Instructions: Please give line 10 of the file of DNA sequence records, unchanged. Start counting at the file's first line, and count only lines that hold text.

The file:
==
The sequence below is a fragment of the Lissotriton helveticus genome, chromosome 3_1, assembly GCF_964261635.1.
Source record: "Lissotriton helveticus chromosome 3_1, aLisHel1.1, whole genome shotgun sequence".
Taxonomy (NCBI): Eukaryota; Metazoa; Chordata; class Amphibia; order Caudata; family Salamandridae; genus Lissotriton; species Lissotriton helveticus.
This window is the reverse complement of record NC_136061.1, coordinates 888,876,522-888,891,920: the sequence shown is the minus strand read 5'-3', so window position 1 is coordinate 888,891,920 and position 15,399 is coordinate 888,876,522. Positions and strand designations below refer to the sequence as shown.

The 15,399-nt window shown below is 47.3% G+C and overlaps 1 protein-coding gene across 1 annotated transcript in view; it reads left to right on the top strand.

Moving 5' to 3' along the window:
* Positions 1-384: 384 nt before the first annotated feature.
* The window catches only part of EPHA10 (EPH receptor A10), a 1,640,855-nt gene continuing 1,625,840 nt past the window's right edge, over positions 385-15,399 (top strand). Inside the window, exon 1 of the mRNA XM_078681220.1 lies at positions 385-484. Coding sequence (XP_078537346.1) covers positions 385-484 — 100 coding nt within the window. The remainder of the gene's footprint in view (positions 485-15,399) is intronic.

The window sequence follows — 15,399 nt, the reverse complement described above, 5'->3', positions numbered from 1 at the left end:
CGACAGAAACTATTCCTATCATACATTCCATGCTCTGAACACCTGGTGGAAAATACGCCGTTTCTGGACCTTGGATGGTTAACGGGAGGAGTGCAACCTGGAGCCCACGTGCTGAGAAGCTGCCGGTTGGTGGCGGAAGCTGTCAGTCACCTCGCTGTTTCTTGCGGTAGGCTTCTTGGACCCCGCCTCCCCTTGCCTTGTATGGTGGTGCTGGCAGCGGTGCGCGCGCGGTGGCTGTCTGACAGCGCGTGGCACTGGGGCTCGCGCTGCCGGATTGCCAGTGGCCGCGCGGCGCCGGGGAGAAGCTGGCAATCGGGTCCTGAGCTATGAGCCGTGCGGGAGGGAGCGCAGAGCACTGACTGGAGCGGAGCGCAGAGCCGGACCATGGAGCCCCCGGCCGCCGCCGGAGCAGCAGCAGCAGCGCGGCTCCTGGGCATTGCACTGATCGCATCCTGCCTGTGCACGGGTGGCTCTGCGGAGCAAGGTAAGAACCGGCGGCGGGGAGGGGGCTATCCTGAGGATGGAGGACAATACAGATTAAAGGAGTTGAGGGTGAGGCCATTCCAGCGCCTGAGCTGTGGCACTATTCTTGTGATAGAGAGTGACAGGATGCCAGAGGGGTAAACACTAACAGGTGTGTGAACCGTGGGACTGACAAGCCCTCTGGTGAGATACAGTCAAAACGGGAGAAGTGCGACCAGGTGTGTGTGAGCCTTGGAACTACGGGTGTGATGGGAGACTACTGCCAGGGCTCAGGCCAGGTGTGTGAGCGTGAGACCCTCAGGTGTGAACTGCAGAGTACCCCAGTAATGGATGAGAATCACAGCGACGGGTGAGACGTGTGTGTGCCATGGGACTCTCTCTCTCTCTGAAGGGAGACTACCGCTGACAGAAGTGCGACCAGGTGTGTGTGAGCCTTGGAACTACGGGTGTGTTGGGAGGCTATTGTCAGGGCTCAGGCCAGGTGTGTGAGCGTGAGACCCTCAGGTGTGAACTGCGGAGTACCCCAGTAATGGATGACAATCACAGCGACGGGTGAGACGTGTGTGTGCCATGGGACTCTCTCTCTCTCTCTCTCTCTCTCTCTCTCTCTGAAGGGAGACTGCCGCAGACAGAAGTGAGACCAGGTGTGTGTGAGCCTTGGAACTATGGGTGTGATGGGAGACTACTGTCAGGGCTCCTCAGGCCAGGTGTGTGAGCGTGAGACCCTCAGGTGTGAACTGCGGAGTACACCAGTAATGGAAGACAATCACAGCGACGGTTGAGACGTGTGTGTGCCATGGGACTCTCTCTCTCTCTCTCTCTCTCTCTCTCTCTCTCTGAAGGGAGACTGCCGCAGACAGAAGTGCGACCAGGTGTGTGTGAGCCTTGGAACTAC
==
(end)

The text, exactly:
CGACAGAAACTATTCCTATCATACATTCCATGCTCTGAACACCTGGTGGAAAATACGCCGTTTCTGGACCTTGGATGGTTAACGGGAGGAGTGCAACCTGGAGCCCACGTGCTGAGAAGCTGCCGGTTGGTGGCGGAAGCTGTCAGTCACCTCGCTGTTTCTTGCGGTAGGCTTCTTGGACCCCGCCTCCCCTTGCCTTGTATGGTGGTGCTGGCAGCGGTGCGCGCGCGGTGGCTGTCTGACAGCGCGTGGCACTGGGGCTCGCGCTGCCGGATTGCCAGTGGCCGCGCGGCGCCGGGGAGAAGCTGGCAATCGGGTCCTGAGCTATGAGCCGTGCGGGAGGGAGCGCAGAGCACTGACTGGAGCGGAGCGCAGAGCCGGACCATGGAGCCCCCGGCCGCCGCCGGAGCAGCAGCAGCAGCGCGGCTCCTGGGCATTGCACTGATCGCATCCTGCCTGTGCACGGGTGGCTCTGCGGAGCAAGGTAAGAACCGGCGGCGGGGAGGGGGCTATCCTGAGGATGGAGGACAATACAGATTAAAGGAGTTGAGGGTGAGGCCATTCCAGCGCCTGAGCTGTGGCACTATTCTTGTGATAGAGAGTGACAGGATGCCAGAGGGGTAAACACTAACAGGTGTGTGAACCGTGGGACTGACAAGCCCTCTGGTGAGATACAGTCAAAACGGGAGAAGTGCGACCAGGTGTGTGTGAGCCTTGGAACTACGGGTGTGATGGGAGACTACTGCCAGGGCTCAGGCCAGGTGTGTGAGCGTGAGACCCTCAGGTGTGAACTGCAGAGTACCCCAGTAATGGATGAGAATCACAGCGACGGGTGAGACGTGTGTGTGCCATGGGACTCTCTCTCTCTCTGAAGGGAGACTACCGCTGACAGAAGTGCGACCAGGTGTGTGTGAGCCTTGGAACTACGGGTGTGTTGGGAGGCTATTGTCAGGGCTCAGGCCAGGTGTGTGAGCGTGAGACCCTCAGGTGTGAACTGCGGAGTACCCCAGTAATGGATGACAATCACAGCGACGGGTGAGACGTGTGTGTGCCATGGGACTCTCTCTCTCTCTCTCTCTCTCTCTCTCTCTCTGAAGGGAGACTGCCGCAGACAGAAGTGAGACCAGGTGTGTGTGAGCCTTGGAACTATGGGTGTGATGGGAGACTACTGTCAGGGCTCCTCAGGCCAGGTGTGTGAGCGTGAGACCCTCAGGTGTGAACTGCGGAGTACACCAGTAATGGAAGACAATCACAGCGACGGTTGAGACGTGTGTGTGCCATGGGACTCTCTCTCTCTCTCTCTCTCTCTCTCTCTCTCTCTGAAGGGAGACTGCCGCAGACAGAAGTGCGACCAGGTGTGTGTGAGCCTTGGAACTAC